World Sepsis Day - Friday 13 September

Today (Friday 13th September) is World Sepsis Day. World Sepsis Day is held every year and provides an opportunity for people worldwide to unite in the fight against sepsis. It is all about spreading awareness of the condition to ultimately help save lives. Sepsis is a condition that unfortunately affects around 700 people in the UK every day.

Lanyon Bowdler’s award winning clinical negligence team have acted for many clients who have been significantly injured or whose loved ones have died as a result of sepsis. Therefore we recognise the importance of early diagnosis and treatment of sepsis. You can find more information on the sepsis page of our website.

What is Sepsis?

Sepsis is a life threatening condition that is the result of a massive immune response to a bacterial infection that gets into the blood. It an often be referred to as septicaemia or blood poisoning. The reason that it leads to life threatening circumstances is that it can often lead to organ failure or injury. Early recognition and treatment of sepsis reduces the mortality by 50% and it can be prevented by vaccination and clean care.


Sepsis can be hard to spot and the symptoms can vary between babies/young children and adults/older children. Below are lists of symptoms split into the specified age groups to help you spot the signs of symptoms, should you or someone close to you experience any of the symptoms below (not necessarily all of the symptoms) then you should call 999 or attend your local A&E department.

Baby or Young Children:

  • Blue, pale or blotchy skin, lips or tongue
  • A rash that does not fade when you roll a glass over it, the same as meningitis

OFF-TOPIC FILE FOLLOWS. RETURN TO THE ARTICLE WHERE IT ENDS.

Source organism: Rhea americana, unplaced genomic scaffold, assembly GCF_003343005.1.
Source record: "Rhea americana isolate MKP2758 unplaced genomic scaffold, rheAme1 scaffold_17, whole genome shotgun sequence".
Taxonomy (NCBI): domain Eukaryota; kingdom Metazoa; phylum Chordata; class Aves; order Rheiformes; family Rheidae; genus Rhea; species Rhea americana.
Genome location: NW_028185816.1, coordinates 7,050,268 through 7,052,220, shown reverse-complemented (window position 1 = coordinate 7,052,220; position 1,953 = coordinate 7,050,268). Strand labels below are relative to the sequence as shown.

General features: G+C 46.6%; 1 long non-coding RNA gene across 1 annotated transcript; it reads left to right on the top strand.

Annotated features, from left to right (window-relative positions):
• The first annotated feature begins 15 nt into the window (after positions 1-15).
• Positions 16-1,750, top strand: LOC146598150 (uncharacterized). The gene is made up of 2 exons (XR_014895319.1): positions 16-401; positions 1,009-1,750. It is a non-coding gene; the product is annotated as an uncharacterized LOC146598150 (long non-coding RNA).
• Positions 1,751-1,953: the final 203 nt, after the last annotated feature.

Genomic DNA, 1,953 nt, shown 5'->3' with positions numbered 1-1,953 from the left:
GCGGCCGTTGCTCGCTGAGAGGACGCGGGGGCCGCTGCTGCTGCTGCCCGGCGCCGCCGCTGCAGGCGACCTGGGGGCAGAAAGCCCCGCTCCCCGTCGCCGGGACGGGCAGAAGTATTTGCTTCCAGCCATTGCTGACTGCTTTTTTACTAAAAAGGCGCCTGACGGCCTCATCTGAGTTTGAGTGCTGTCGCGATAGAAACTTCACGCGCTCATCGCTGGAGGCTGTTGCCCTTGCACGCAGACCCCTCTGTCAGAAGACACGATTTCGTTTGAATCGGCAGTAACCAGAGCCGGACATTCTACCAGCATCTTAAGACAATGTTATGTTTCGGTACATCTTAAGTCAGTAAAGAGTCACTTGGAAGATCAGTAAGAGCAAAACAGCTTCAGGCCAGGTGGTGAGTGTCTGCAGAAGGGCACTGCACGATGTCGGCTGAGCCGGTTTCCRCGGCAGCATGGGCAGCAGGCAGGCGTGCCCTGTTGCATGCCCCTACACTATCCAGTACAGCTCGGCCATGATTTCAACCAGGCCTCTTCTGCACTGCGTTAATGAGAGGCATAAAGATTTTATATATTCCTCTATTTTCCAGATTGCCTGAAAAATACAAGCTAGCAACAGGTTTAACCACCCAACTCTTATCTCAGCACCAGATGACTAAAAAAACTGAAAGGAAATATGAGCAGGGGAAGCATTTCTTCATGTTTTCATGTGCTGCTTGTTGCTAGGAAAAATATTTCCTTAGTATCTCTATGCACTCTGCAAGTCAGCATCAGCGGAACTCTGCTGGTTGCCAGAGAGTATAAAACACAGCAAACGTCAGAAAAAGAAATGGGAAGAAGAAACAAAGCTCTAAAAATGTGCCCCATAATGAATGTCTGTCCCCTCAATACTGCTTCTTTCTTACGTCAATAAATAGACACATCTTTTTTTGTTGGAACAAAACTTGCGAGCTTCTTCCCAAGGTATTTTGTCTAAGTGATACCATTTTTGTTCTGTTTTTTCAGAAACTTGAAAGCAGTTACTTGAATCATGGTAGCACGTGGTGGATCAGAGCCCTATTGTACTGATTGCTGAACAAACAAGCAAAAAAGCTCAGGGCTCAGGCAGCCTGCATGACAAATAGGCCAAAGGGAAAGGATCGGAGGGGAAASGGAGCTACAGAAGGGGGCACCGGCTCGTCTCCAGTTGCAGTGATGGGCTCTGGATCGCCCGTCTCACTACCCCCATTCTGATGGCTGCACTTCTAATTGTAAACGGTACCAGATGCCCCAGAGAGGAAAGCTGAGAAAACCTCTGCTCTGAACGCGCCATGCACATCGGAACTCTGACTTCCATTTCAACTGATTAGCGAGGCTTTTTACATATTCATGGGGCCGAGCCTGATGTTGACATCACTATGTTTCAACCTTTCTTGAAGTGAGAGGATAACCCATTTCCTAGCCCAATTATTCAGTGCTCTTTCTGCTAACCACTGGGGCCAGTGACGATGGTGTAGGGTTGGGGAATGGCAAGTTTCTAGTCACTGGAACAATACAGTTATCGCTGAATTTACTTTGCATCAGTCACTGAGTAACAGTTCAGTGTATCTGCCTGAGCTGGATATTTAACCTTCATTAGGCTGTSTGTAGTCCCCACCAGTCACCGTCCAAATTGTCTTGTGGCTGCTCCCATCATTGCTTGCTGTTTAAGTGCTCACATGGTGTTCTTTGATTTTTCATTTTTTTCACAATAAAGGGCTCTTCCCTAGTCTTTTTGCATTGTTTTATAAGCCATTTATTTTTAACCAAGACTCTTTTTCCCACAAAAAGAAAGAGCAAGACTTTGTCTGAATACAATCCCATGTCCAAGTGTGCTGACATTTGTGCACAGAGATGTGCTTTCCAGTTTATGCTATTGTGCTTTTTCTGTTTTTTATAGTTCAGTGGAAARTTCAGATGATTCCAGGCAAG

• Difficulty breathing, breathlessness or breathing very fast. Also you may notice grunting noises or their stomach sucking under their ribcage
  • A weak, high-pitched cry that is not like their normal cry
  • Not responding like they normally do, or no interest in feeding or normal activities such as play
  • Being sleepier than normal or difficult to take

Adults or Older Children:

  • Acting confused, slurred speech or not making sense
  • Blue, pale or blotchy skin, lips or tongue
  • A rash that does not fade when you roll a glass over it, the same as meningitis
  • Difficulty breaching, breathlessness or breathing very fast.

The importance of asking: “Could it be Sepsis?”

Don’t be afraid to ask any medical professional this important question as sepsis can be overlooked.

There are a variety of other symptoms which could indicate sepsis but similarly could be something such as flu or a chest infection. Should you, your child or someone you know experience any of the following you are encouraged to contact 111.

  • feels very unwell or like there's something seriously wrong
  • has not urinated all day (for adults and older children) or in the last 12 hours (for babies and young children)
  • keeps vomiting and cannot keep any food or milk down (for babies and young children)
  • has swelling, redness or pain around a cut or wound
  • has a very high or low temperature, feels hot or cold to the touch, or is shivering

Treatment and Recovery

As previously mentioned, early treatment is vital in sepsis cases as if not treated early, it can turn into septic shock and cause your organs to fail.

Upon your admission to hospital you should get antibiotics within one hour of arrival. You may need other tests or treatments such as treatment in an intensive care unit, a machine to help you breathe (ventilator) or surgery to help remove areas of infection. These treatments will be dependant on your symptoms.

You may need to remain in hospital for several weeks and many people can make a full recovery from sepsis, it just takes time. Should you experience any long-term effects, otherwise called post-sepsis syndrome your GP can advise you on the most appropriate treatment.

More information is provided on sepsis by the UK Sepsis Trust, which is a charity who works hard to raise awareness and ultimately help save lives. Please visit for more information.

If you or a member of your family have been affected by sepsis and believe there was an issue with your treatment or diagnosis then our expert team will listen and carefully advise you whether you are within your rights to explore a claim for compensation. You can contact our team for free advice on 0800 652 3371.